The ‘colonies’ are not ignored in this CD. Charles Ives’s fine setting of the Negro spiritual ‘In the Mornin’ is surely a minor masterpiece that is a million miles away from preconceived images of that master’s complex music. Samuel Barber, Sure on this shining night is hauntingly beautiful and is possibly one of the great songs written by an American. Malcolm Williamson contributes a setting of the traditional Sweet and Low and Robert Louis Stevenson’s evocation of childhood imagination in My bed is a boat reveals a composer who is able to combine craftsmanship with wondrous invention.
But back to blighty: look out for Charles Wood’s version of that well worn text – Who is Silvia. How hard it must be to write a ‘new’ song that neither nods to, nor feels intimidated by Schubert!
Naturally the vocal texture of a boy-treble and counter-tenor is an acquired taste – John France September 2008 Songs of Innocence MusicWeb.co.uk and I am not sure that I have acquired it. However, if the listener has doubts about the wisdom or even the necessity of purchasing this CD let them consider 1) the programme has a number of pieces that are unavailable elsewhere –including some ‘unknown’ Britten; 2) there is no need to listen to this CD from end to end. To do so would be to gradually loose concentration on what are largely wellwrought songs, 3) the programme notes are extensive and extremely helpful. Which brings me to 4) -they are beautifully performed. For not a single moment are any parts of these songs forced or contrived. There is a beauty about both the voices that almost deifies description. And, of course, Andrew Plant makes a sensitive accompanist.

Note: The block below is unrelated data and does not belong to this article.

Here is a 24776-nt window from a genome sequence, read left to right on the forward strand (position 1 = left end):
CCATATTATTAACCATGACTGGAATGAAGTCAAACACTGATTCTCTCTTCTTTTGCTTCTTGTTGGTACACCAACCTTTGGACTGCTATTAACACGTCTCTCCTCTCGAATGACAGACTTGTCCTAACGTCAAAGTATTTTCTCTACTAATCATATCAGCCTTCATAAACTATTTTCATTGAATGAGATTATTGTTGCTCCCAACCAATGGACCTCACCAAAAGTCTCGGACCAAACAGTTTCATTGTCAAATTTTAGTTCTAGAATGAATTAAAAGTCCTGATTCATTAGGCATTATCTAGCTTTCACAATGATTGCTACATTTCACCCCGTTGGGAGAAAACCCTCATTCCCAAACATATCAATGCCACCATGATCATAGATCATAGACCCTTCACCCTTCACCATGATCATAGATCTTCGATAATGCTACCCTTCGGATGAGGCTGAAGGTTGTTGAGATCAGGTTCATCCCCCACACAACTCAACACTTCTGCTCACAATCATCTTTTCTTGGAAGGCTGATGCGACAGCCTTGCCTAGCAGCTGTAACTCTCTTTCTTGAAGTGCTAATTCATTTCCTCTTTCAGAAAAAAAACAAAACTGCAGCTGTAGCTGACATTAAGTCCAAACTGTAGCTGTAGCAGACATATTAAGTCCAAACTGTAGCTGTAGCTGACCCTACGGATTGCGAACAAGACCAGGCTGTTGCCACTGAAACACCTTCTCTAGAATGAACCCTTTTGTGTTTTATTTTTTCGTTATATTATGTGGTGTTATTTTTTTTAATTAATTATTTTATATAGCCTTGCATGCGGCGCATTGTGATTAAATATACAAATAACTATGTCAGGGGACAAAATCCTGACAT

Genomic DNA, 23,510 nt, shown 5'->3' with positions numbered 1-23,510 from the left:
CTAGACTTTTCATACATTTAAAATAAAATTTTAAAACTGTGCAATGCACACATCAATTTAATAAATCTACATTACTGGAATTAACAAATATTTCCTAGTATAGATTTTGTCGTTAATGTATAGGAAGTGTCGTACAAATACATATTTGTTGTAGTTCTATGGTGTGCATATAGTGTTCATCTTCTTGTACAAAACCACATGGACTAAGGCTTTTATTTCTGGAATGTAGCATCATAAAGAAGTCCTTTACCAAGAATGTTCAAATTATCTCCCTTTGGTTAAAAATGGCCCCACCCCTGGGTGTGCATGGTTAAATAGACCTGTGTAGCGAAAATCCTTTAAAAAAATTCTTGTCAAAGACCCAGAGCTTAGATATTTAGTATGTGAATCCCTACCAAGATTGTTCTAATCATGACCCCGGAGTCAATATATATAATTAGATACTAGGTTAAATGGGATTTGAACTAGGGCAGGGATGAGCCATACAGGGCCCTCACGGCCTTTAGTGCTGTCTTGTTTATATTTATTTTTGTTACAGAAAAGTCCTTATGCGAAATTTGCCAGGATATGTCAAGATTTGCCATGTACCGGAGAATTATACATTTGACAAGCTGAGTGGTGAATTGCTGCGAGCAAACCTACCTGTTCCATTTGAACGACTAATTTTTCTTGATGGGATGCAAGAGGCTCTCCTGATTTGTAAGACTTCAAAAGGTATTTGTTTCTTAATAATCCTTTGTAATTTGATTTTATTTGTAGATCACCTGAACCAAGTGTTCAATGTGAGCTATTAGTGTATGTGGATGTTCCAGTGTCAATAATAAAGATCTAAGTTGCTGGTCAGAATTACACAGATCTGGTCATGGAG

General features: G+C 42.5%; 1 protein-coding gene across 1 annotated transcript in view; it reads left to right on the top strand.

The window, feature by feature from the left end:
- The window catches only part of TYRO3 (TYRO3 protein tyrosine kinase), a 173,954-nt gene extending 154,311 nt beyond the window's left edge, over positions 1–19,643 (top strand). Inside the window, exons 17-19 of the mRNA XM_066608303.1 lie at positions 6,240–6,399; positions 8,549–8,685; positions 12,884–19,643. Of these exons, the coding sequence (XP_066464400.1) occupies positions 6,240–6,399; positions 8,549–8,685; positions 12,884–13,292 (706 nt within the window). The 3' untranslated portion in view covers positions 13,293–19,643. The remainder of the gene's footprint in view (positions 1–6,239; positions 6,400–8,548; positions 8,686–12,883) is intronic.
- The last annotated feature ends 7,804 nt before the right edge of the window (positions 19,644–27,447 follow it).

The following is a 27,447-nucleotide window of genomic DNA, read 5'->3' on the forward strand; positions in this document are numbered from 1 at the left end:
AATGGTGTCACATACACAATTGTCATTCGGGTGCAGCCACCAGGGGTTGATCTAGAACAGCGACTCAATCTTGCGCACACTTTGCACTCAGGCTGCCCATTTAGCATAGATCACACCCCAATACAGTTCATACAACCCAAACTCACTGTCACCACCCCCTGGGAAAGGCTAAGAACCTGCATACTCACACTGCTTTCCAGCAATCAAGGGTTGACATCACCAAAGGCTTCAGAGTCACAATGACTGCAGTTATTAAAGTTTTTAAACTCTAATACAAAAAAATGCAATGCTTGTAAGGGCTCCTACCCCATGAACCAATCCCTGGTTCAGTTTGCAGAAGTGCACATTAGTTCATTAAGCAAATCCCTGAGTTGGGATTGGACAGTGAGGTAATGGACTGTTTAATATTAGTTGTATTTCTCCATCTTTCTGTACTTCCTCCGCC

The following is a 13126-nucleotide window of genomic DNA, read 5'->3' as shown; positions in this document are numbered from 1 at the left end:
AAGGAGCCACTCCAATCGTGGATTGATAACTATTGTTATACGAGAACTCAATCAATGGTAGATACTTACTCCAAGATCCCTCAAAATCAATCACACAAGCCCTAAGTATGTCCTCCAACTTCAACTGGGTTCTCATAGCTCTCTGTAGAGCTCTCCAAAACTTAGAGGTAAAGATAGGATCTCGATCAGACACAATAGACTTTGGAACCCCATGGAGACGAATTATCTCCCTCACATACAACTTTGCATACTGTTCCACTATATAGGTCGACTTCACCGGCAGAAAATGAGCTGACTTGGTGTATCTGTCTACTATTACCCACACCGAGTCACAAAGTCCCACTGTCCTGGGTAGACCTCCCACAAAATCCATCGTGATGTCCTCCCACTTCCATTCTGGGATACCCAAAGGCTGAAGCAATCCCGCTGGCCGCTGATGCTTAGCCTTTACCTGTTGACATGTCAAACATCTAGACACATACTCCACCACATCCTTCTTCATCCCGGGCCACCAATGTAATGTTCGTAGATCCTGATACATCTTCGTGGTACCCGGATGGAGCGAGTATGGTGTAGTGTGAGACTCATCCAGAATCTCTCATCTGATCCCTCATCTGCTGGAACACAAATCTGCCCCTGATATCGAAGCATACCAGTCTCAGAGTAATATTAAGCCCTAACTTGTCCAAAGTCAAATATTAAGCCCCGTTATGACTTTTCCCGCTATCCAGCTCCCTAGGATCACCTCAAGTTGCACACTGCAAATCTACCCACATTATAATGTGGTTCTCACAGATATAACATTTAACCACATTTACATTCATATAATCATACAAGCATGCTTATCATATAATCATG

Finally, there is nothing sentimental about this CD: this is not some choir-robed starlet singing popular tear-jerkers – this is well written and well presented music at its best. The bottom line is that the title well sums up the entire project – these are ‘Songs of innocence’.